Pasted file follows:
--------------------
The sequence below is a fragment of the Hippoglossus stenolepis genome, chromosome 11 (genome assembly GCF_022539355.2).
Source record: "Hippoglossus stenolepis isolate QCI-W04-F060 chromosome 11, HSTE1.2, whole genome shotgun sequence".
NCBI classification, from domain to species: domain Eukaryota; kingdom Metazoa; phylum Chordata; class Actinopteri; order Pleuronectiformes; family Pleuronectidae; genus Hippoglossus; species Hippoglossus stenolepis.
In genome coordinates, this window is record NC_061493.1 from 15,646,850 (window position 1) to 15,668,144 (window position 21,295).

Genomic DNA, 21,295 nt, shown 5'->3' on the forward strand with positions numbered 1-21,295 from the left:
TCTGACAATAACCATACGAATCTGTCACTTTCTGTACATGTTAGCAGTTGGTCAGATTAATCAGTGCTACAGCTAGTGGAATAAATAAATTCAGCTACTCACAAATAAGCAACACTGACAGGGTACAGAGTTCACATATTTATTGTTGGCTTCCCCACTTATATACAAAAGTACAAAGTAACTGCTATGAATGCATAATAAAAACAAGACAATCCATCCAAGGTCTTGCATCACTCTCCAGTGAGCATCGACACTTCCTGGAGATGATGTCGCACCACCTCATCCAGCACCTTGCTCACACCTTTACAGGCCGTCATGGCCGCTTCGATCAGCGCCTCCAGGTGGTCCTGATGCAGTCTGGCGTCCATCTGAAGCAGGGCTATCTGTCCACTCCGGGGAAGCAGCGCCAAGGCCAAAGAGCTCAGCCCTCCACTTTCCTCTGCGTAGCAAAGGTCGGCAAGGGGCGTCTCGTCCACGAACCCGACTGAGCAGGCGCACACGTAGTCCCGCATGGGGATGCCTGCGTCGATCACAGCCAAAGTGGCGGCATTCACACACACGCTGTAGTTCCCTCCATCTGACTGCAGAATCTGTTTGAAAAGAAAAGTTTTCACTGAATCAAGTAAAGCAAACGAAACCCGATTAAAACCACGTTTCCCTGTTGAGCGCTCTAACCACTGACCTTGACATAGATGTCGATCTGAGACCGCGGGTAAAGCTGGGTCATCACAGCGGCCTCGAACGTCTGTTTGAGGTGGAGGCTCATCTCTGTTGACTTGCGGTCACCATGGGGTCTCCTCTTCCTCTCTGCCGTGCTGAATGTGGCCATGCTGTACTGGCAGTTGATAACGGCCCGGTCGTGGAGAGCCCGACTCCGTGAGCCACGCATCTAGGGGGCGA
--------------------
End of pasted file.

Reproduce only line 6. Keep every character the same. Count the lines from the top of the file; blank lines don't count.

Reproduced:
TCTGACAATAACCATACGAATCTGTCACTTTCTGTACATGTTAGCAGTTGGTCAGATTAATCAGTGCTACAGCTAGTGGAATAAATAAATTCAGCTACTCACAAATAAGCAACACTGACAGGGTACAGAGTTCACATATTTATTGTTGGCTTCCCCACTTATATACAAAAGTACAAAGTAACTGCTATGAATGCATAATAAAAACAAGACAATCCATCCAAGGTCTTGCATCACTCTCCAGTGAGCATCGACACTTCCTGGAGATGATGTCGCACCACCTCATCCAGCACCTTGCTCACACCTTTACAGGCCGTCATGGCCGCTTCGATCAGCGCCTCCAGGTGGTCCTGATGCAGTCTGGCGTCCATCTGAAGCAGGGCTATCTGTCCACTCCGGGGAAGCAGCGCCAAGGCCAAAGAGCTCAGCCCTCCACTTTCCTCTGCGTAGCAAAGGTCGGCAAGGGGCGTCTCGTCCACGAACCCGACTGAGCAGGCGCACACGTAGTCCCGCATGGGGATGCCTGCGTCGATCACAGCCAAAGTGGCGGCATTCACACACACGCTGTAGTTCCCTCCATCTGACTGCAGAATCTGTTTGAAAAGAAAAGTTTTCACTGAATCAAGTAAAGCAAACGAAACCCGATTAAAACCACGTTTCCCTGTTGAGCGCTCTAACCACTGACCTTGACATAGATGTCGATCTGAGACCGCGGGTAAAGCTGGGTCATCACAGCGGCCTCGAACGTCTGTTTGAGGTGGAGGCTCATCTCTGTTGACTTGCGGTCACCATGGGGTCTCCTCTTCCTCTCTGCCGTGCTGAATGTGGCCATGCTGTACTGGCAGTTGATAACGGCCCGGTCGTGGAGAGCCCGACTCCGTGAGCCACGCATCTAGGGGGCGA